Book review: Believe Me by J P Delaney

The dark, psychological mind-twisting thriller about a sociopath who cannot be identified until the end has a finish that seems a tad unsatisfying.

Should we believe the protagonist? Is she living in a fantasy world? Hard to believe that the whole world is out to get her. Or, is it? That’s the way it goes in Believe Me by J P Delaney.

The thriller teeters and then totters for and against Claire Wright, a British actor with a past who has moved to her city of dreams, New York, to distance herself from nasty memories in her homeland. Work in theatre in New York is practically non-existent for her since she doesn’t have a green card. To survive, she takes on whatever comes her way, mainly waitressing and then tacky music videos and suchlike, before that work too dries up because she stands up to a typical cliched advantage-taking producer. Backed against a virtual wall, she accepts an unusual job that helps her practice her acting skills, too.

Her job brief is to act as a siren for a divorce law firm that is engaged by suspicious wives and to entrap supposedly wayward husbands by recording them on hidden cameras to get proof for the spouse. Work is sporadic but helps her pay some bills. It also hones her acting skills where every encounter leads her to think: “What can I use from that?” Till one day the game becomes complicated!

One of her clients, Stella Fogler, is found dead in her hotel room. Stella has hired Claire to get evidence of her straying husband, the erudite Patrick Fogler, a professor at Columbia University who has translated the controversial sexually charged and violent book of poems Les Fleurs du Mal by Charles Baudelaire, a 19th-century French poet. Claire is the last person to see her alive when she meets her in the hotel room to tell her about Patrick not taking the bait. Stella seems agitated and somewhat frightened, and that very night she is killed.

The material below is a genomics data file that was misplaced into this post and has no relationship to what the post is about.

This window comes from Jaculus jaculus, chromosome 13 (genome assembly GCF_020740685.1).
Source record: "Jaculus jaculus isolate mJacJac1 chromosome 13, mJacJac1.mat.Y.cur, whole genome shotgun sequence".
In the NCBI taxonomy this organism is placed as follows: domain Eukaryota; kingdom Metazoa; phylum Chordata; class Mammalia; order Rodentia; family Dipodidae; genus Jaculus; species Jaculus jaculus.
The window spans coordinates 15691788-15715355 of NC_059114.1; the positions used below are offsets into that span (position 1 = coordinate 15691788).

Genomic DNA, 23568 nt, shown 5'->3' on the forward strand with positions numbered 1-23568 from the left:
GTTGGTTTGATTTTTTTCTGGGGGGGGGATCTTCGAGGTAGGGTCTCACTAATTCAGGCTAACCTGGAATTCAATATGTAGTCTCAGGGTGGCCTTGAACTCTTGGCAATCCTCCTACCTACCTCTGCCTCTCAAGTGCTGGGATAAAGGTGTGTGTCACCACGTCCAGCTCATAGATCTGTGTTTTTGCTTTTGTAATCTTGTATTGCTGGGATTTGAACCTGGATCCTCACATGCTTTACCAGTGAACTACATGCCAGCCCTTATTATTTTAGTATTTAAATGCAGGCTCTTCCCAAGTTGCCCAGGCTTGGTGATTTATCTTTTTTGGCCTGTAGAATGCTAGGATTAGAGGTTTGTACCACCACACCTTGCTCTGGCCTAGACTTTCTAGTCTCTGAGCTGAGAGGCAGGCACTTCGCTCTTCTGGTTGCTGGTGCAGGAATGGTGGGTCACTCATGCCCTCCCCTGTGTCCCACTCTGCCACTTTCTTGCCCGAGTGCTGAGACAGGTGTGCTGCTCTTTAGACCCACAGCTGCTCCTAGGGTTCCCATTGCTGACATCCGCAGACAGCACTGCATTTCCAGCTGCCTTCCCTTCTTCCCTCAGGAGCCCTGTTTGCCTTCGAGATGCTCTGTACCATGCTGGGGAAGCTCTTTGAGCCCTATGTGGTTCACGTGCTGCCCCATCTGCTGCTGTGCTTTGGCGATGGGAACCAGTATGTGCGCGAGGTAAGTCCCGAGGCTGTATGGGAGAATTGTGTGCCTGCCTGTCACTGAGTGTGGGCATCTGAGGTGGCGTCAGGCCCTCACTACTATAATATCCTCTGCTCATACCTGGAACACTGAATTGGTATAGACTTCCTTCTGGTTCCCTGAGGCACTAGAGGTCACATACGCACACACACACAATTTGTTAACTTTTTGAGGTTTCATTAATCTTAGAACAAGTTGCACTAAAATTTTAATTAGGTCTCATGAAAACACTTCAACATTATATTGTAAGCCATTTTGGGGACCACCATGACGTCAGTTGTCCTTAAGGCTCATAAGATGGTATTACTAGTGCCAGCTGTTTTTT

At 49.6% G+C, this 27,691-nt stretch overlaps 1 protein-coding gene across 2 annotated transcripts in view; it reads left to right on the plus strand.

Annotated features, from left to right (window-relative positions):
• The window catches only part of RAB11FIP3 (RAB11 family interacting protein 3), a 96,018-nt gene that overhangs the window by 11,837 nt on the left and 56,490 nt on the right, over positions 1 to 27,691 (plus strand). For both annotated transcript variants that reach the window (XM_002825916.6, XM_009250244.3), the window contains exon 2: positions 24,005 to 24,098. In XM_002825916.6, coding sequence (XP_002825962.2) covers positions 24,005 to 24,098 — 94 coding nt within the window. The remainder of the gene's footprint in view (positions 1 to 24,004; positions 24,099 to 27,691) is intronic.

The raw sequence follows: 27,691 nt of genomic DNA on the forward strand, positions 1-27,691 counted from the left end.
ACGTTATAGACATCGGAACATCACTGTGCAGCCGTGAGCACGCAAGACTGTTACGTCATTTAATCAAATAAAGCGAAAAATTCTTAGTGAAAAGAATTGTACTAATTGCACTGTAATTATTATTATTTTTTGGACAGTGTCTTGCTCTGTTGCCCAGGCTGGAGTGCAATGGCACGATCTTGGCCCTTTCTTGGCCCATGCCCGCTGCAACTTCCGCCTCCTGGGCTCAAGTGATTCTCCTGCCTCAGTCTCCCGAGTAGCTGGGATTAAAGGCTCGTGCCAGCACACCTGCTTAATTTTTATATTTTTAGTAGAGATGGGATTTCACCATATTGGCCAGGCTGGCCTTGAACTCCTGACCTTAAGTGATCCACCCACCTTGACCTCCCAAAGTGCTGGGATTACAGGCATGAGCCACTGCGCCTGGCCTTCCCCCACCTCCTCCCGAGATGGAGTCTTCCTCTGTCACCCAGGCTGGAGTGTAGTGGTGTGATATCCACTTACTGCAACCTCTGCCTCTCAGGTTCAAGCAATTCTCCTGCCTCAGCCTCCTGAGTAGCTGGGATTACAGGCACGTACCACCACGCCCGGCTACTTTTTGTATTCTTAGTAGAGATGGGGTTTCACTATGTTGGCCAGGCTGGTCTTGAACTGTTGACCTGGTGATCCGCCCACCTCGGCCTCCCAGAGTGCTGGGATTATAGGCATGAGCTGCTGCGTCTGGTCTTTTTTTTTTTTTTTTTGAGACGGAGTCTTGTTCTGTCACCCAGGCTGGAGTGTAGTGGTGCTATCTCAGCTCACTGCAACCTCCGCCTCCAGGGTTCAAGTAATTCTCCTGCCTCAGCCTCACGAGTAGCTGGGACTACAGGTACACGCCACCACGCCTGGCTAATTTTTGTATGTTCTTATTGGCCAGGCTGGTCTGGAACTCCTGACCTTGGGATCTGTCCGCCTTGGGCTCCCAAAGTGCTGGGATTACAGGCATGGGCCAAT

Claire, who has been on the receiving end from the police because of her working without a green card, is now compelled by the cops to help them trap Patrick, the main suspect in Stella’s murder. They believe he is a serial killer who has been luring and killing women in the same way as described in Baudelaire’s poems. It’s the role of a lifetime for her, acting as Patrick’s student first and then pretending to fall in love with him while being wired up as an undercover cop to get evidence of his deviant behaviour. What she does not imagine is her falling in love with the charming, caring, good-looking man! And he with her, or at least that’s what he claims to, while staying platonic for a good part of the story. As he tells her, “Sex can be a test for any relationship. As Baudelaire’s friend Flaubert said, we should be wary of touching our idols, lest the gilt comes off in our hands.”

The incredible twists and turns end up putting Claire in a mental institution. The resident psychiatrist suggests her story is a product of her vivid actor’s imagination. “We all inhabit our own reality,” he tells her, “a bit like a computer network. Different machines on the network run different software. Sometimes there are little glitches. Compatibility problems, as it were. Then they have to be fixed by tech support.” And this tech support, so to say, tries to fix it by upping her medication and dooming her to an interminable stay in the mental facility. Eventually, she is bailed out by, guess who, Patrick Fogler, who even produces a Broadway play for her based on Baudelaire’s work. Who is the victim here and who the perpetrator? Who is manipulating whom? Who does one trust? The suspicion keeps falling on all characters at different stages of the story. And at times, the surprise feels like a breath-catching blow! The tale meanders and snakes through incidents and characters, making the reader breathless.

An entertaining read that at times does feel a bit far-fetched but, well, suspend your disbelief when you find the unbelievable bits getting to you. Just when one thinks they have figured out the complexities of the web and intrigue, another dramatic turn gives the reader a shudder of a shake! Does one believe Claire? Is she the wronged or the wrong-er? How much of her tale is hallucinatory? Do the characters she interact with actually exist? Do the incidents really happen?

One never knows where Claire the person starts and where Claire the actor takes over. The unreliability of her tale keeps the adrenaline going, keeping the reader on tenterhooks. Use of dramatic devices, terms, and exercises, adds to the narrative and the ambiance of the story.

The dark, psychological mind-twisting thriller about a sociopath who cannot be identified until the end has a finish that seems a tad unsatisfying. But maybe that’s just me! Overall, a good, pacy page-turner.

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Book review: Believe Me by J P Delaney

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